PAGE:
September 25, 2018

Soak Up Some Starlight

The Sears Starlight was a wildly popular, cozy bungalow. In its Modern Homes catalogs, Sears Roebuck described the Starlight as "a little home of which...any family can justly be proud." These days, unfortunately, it's difficult to find a Starlight that hasn't had:
  • its front porch enclosed.
  • a massive addition stuck on the rear or top of the house.
  • been demolished entirely.

Westmont
There is a Sears Starlight in Westmont currently used as a rental that is largely original. Let's take a look at this rarity.

36 S. Lincoln, Westmont.


Sears Starlight. Sears sold hundreds of these models nationwide. 



Photo from Realtor site.




Photo from Realtor site.


Photo from Realtor site.


Photo from Realtor site.






Photo from Realtor site.


Photo from Realtor site.



This Starlight in Westmont, built about 1922, maintains its original charm.


Lombard
There is also a Sears Starlight in Lombard that is completely unrecognizable. 


527 E. Washington, Lombard. This Starlight is changed beyond recognition, although at least the owners tried to make the house look like it was built in 1927. Screen capture from Google Streetview.


Sears Starlight. 


The same house looked like this in 1989. Look a little more familiar?

Yup, it is an authenticated Sears Starlight. The owners found a shipping label, the original Sears blueprints, and marked lumber in the house. Scan courtesy of the Lombard Historical Society.



The original owner of this Starlight in Lombard was Joseph A. Anderson, and the house was built around 1927.




September 11, 2018

A Inviting California Bungalow

437 S. Ardmore, Villa Park. Photo from Realtor site.


Harris No. 1000.


Based in Chicago, Harris Brothers sold building materials and kit houses. The Harris Brothers model No. 1000 was likely their best selling house. 

According to the Harris Homes catalog: "Many types of the California bungalow are not practical in climates where the winters are severe. In developing this design our architects have exercised utmost care to combine the fascinating features of a true California bungalow with a convenient, comfortable interior properly constructed for any locality."  Most communities in the Chicago area have at least one No. 1000 bungalow; some towns have several. 

This No. 1000 in Villa Park has been changed very little in 93 years, so we can see the flow of the original floor plan. It still has just five rooms.


The No. 1000 is easily identified by its curved veranda. Photo from Realtor site.


The house in Villa Park has a reversed floor plan. There is a traditional front door that leads into the living room and French doors that lead into the dining room.


Photo from Realtor site.


Photo from Realtor site.


The pantry on the original floor plan has been eliminated in favor of a larger kitchen. Photo from Realtor site.


The larger bedroom. Photo from Realtor site.


The smaller back bedroom. Photo from Realtor site.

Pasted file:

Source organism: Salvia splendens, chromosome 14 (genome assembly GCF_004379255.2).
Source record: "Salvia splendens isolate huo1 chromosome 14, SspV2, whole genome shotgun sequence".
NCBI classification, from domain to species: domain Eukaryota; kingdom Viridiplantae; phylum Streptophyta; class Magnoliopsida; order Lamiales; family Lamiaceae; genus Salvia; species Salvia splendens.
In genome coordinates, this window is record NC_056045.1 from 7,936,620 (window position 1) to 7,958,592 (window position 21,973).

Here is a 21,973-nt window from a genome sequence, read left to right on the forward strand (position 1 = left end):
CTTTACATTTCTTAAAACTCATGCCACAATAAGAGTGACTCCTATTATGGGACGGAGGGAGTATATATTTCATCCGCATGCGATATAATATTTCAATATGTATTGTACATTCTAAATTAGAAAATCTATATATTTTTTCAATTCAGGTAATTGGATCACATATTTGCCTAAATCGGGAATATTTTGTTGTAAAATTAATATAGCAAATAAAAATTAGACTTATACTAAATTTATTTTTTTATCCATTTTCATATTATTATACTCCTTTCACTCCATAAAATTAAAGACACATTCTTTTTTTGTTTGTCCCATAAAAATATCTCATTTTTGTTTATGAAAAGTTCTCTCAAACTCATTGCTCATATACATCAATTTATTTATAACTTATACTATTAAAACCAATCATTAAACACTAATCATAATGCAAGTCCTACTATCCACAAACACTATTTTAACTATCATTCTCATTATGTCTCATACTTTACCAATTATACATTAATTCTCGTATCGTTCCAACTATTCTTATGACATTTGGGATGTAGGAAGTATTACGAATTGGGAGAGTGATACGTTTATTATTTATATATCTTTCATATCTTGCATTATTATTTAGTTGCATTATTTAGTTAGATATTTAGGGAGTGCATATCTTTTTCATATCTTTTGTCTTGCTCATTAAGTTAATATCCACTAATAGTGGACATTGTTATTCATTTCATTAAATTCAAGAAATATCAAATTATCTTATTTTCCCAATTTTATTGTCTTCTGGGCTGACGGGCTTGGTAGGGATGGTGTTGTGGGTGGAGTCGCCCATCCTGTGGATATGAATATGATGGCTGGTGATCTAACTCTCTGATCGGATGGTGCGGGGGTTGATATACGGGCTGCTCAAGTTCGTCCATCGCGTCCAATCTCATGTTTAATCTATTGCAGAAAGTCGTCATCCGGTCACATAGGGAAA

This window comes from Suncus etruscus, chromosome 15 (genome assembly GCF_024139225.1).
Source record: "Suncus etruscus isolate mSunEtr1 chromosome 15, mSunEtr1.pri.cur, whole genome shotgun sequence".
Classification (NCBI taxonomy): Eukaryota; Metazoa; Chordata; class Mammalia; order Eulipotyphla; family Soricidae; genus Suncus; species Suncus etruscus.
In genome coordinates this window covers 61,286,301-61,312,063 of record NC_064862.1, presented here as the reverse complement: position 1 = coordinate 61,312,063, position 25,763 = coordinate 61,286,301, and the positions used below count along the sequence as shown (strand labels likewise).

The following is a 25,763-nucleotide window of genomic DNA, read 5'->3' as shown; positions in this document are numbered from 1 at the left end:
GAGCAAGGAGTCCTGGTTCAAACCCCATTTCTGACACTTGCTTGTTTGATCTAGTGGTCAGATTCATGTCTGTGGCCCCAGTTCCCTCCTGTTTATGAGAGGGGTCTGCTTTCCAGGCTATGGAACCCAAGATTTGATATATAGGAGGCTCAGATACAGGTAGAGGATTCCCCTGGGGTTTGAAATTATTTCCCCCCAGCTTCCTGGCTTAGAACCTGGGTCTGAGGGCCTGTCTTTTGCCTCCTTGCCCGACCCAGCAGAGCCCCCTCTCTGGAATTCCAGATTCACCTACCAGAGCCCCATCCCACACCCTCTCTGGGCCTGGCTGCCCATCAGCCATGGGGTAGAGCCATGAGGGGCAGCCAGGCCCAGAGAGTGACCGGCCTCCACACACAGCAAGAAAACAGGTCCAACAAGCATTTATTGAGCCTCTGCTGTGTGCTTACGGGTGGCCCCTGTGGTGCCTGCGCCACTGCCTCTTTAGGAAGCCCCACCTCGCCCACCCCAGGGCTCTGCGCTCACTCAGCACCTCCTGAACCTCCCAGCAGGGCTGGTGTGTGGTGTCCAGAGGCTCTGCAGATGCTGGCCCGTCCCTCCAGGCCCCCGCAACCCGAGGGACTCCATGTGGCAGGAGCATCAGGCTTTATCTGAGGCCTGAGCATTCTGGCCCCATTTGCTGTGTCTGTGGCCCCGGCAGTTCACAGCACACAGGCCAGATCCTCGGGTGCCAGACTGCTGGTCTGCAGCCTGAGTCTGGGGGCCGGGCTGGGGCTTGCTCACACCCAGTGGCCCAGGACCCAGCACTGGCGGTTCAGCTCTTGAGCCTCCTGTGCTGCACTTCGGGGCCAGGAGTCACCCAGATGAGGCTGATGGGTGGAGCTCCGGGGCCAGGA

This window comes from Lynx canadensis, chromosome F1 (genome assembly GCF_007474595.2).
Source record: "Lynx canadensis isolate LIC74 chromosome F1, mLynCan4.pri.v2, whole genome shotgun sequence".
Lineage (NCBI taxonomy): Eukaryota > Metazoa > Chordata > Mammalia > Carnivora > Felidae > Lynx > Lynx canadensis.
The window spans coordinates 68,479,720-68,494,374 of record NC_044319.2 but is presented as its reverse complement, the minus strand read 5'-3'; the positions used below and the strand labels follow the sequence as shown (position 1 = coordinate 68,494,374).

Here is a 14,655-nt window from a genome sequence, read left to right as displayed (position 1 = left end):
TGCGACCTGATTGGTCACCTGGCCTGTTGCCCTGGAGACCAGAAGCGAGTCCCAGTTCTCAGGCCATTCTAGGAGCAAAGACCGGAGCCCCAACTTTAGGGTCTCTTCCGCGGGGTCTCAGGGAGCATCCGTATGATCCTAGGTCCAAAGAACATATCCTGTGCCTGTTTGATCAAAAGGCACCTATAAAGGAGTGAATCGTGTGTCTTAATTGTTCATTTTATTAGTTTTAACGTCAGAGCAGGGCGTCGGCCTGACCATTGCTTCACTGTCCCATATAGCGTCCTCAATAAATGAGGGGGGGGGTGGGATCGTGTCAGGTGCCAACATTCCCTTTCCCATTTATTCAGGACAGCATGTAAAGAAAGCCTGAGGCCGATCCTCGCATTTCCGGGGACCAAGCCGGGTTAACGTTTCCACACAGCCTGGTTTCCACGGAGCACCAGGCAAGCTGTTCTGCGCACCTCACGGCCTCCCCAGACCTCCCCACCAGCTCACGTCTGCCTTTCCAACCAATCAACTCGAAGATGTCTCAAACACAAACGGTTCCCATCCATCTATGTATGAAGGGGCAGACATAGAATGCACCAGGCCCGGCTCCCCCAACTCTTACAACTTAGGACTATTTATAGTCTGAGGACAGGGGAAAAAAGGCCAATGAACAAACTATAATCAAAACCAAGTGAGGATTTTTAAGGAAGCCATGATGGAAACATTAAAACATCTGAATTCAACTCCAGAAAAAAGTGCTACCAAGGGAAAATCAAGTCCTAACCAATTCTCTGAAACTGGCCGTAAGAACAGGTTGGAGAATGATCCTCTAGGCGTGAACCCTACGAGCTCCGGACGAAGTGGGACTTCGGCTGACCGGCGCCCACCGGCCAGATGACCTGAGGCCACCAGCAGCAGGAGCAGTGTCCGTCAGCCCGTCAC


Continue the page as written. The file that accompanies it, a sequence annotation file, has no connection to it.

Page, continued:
August 28, 2018

A Sears Bellewood in St. Charles... or Not?

1210 S. 4th St. Charles. Photo from Realtor site.





This house in St. Charles is an English cottage--a style that was very popular in the early 1930's. The official list of Sears houses in St. Charles has this residence listed as a Sears Bellewood. But is it one?

The extra width on the right side of the door is because the house in St. Charles has a closet there. Was this a customization to the Bellewood plans? It might have been. Sears did not have a problem modifying the standard plans to accommodate minor changes such as this. That is a replacement front door.



Sears sold the Bellewood for only a short time--1930 to 1932. The county has a 1938 build date attributed to this house. County dates are often incorrect, so there's not much we can take away from that.

Sears house aficionado Mark Wissing has been inside the purported Bellewood and says there is no evidence to support that it is, in fact, a Sears Bellewood. He has searched the house for marked lumber and could not find any.

I believe the original owners were George and Helen Irk. George worked as a truck driver. The Irks lived in the house until at least 1950.

Bellewood or not, the house is so cute inside.


The plaster arch leads to the vestibule. Per the standard Sears house plans, there is not a fireplace in this location. It may have been added after the initial construction. Photo from Realtor site.

 
Photo from Realtor site.


The stairs are where a closet once was. Photo from Realtor site.


Photo from Realtor site.


A back bedroom is now a TV/gaming room. Photo from Realtor site.



So where does that leave us? The best possible way to authenticate whether a house is from Sears is to head to the county and pull the land records. If the Irks financed through Sears Roebuck, there will be a paper trail to support that. According to Mark, the current homeowner will be conducting that research soon.

TO be continued....






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